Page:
Embedded Systems Programming, September 2005 - Embedded.com

Embedded Systems Programming, September 2005

August ESP

VOL. 18 NO. 9
September 2005

Table of Contents

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Architecture of Safety-Critical Systems
by David Kalinsky
It's one thing to know your system is safety-critical; it's another to know how to deal with it. The author explains how to evaluate errors, categorize them, and safely handle them when they happen.

Test-osterone! A Case Load of Tests
by Niall Murphy
Writing code and testing code are often two different disciplines. Programming expert Niall Murphy shows how to create good tests that catch real bugs without antagonizing the people who write the software in the first place. It's a good article to keep pinned to the cubicle wall.

Implementing the Logic Behind Complex Behavior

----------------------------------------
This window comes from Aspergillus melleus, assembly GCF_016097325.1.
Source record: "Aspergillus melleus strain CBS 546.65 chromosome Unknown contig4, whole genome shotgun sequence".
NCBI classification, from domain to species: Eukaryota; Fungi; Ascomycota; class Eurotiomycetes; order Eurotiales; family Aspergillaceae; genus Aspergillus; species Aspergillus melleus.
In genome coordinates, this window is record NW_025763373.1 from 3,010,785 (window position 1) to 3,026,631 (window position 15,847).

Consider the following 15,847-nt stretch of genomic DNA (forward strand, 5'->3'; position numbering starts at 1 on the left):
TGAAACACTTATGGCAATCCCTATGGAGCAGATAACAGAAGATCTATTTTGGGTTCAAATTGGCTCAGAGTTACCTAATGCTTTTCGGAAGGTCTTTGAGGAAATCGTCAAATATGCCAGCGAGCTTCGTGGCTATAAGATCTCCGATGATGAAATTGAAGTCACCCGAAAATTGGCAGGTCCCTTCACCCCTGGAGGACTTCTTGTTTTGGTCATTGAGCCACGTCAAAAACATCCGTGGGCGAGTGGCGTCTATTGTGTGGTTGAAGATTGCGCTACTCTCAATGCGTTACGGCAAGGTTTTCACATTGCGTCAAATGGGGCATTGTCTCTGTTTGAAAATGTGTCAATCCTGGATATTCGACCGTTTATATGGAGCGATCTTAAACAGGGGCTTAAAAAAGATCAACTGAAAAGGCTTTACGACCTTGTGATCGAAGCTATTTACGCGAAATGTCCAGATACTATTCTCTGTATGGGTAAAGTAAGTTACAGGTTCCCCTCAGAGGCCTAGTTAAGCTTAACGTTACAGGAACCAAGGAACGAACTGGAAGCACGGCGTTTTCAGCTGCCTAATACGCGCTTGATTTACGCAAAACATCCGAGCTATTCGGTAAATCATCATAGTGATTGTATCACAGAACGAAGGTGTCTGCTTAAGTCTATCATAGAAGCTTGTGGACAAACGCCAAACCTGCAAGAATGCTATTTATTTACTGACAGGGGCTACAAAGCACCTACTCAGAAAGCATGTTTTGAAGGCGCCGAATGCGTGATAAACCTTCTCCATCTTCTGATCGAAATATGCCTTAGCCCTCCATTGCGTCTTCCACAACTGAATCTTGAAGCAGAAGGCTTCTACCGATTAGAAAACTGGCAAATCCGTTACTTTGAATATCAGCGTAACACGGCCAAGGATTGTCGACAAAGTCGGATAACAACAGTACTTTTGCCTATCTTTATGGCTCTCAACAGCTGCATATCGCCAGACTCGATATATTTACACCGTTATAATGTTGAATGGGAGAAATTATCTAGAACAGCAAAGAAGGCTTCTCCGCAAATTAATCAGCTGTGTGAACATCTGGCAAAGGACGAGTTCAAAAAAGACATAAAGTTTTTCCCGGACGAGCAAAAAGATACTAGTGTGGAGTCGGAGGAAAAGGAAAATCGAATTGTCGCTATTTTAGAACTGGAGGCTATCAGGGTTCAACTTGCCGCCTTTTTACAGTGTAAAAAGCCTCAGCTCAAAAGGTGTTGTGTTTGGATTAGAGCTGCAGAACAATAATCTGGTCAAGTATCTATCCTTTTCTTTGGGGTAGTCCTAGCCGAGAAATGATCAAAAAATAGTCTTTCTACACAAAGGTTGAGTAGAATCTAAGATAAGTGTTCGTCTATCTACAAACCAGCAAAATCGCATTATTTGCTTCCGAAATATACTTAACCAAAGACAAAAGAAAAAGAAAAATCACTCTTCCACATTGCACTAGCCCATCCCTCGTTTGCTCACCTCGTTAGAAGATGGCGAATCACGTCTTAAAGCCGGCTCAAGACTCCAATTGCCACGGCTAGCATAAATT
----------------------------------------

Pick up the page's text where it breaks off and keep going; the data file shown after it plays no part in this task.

by Jos Dijkstra
This article takes a hard look at asynchronous, event-driven systems-complex projects that are commonly found in everything from automotive to industrial systems. Most programmers are familiar with these systems-or think they are. Here are some best practices for making these systems reliable and safe.

The Changing Role of Software as Hardware
by Gary Banta
In this first part of an occasional series, we look at the different roles of hardware versus software. Which adds more value? Does it make sense for companies to differentiate their products though unique hardware or specialized software? Here's one view to get us started.


Programming Pointers
Use Volatile Judiciously

by Dan Saks
Using the volatile qualifier helps you write correct programs. The flip side is it can make some code fragments bigger and slower.

Break Points
Understand Your Users' Needs

by Jack G. Ganssle
To make a reliable product, you have to know how your customers' business. Imagine yourself stranded on a sailboat full of your embedded systems. Would they work? Could you live with them? Could you leave home without an embedded systems engineer?


Surprise, Surprise

by Jim Turley
Hell hath no fury like an Apple iPod user scorned. As Jim Turley found out, the little music machine sparks some strong emotions from readers.

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